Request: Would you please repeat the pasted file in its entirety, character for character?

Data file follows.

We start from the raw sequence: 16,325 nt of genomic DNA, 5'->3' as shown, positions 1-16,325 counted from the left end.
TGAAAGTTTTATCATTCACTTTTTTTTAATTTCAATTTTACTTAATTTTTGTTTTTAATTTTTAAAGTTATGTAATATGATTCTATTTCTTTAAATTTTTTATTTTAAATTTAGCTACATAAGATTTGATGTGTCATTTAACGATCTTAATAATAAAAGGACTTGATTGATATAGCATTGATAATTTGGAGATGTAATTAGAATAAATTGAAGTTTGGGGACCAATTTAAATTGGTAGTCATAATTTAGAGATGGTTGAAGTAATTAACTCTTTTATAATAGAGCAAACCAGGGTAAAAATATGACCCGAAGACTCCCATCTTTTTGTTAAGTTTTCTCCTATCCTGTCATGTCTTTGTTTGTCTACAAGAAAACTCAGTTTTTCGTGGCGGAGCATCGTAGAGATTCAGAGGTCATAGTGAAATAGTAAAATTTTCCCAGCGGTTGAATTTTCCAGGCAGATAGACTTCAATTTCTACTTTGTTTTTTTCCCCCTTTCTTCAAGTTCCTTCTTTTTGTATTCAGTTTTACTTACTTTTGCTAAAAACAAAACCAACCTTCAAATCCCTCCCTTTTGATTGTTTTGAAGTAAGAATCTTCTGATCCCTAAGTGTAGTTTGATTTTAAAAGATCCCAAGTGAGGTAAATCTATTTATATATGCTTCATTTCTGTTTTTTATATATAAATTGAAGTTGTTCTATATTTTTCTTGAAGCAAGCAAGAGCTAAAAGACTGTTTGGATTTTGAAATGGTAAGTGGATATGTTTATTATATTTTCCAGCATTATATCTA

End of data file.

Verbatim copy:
We start from the raw sequence: 16,325 nt of genomic DNA, 5'->3' as shown, positions 1-16,325 counted from the left end.
TGAAAGTTTTATCATTCACTTTTTTTTAATTTCAATTTTACTTAATTTTTGTTTTTAATTTTTAAAGTTATGTAATATGATTCTATTTCTTTAAATTTTTTATTTTAAATTTAGCTACATAAGATTTGATGTGTCATTTAACGATCTTAATAATAAAAGGACTTGATTGATATAGCATTGATAATTTGGAGATGTAATTAGAATAAATTGAAGTTTGGGGACCAATTTAAATTGGTAGTCATAATTTAGAGATGGTTGAAGTAATTAACTCTTTTATAATAGAGCAAACCAGGGTAAAAATATGACCCGAAGACTCCCATCTTTTTGTTAAGTTTTCTCCTATCCTGTCATGTCTTTGTTTGTCTACAAGAAAACTCAGTTTTTCGTGGCGGAGCATCGTAGAGATTCAGAGGTCATAGTGAAATAGTAAAATTTTCCCAGCGGTTGAATTTTCCAGGCAGATAGACTTCAATTTCTACTTTGTTTTTTTCCCCCTTTCTTCAAGTTCCTTCTTTTTGTATTCAGTTTTACTTACTTTTGCTAAAAACAAAACCAACCTTCAAATCCCTCCCTTTTGATTGTTTTGAAGTAAGAATCTTCTGATCCCTAAGTGTAGTTTGATTTTAAAAGATCCCAAGTGAGGTAAATCTATTTATATATGCTTCATTTCTGTTTTTTATATATAAATTGAAGTTGTTCTATATTTTTCTTGAAGCAAGCAAGAGCTAAAAGACTGTTTGGATTTTGAAATGGTAAGTGGATATGTTTATTATATTTTCCAGCATTATATCTA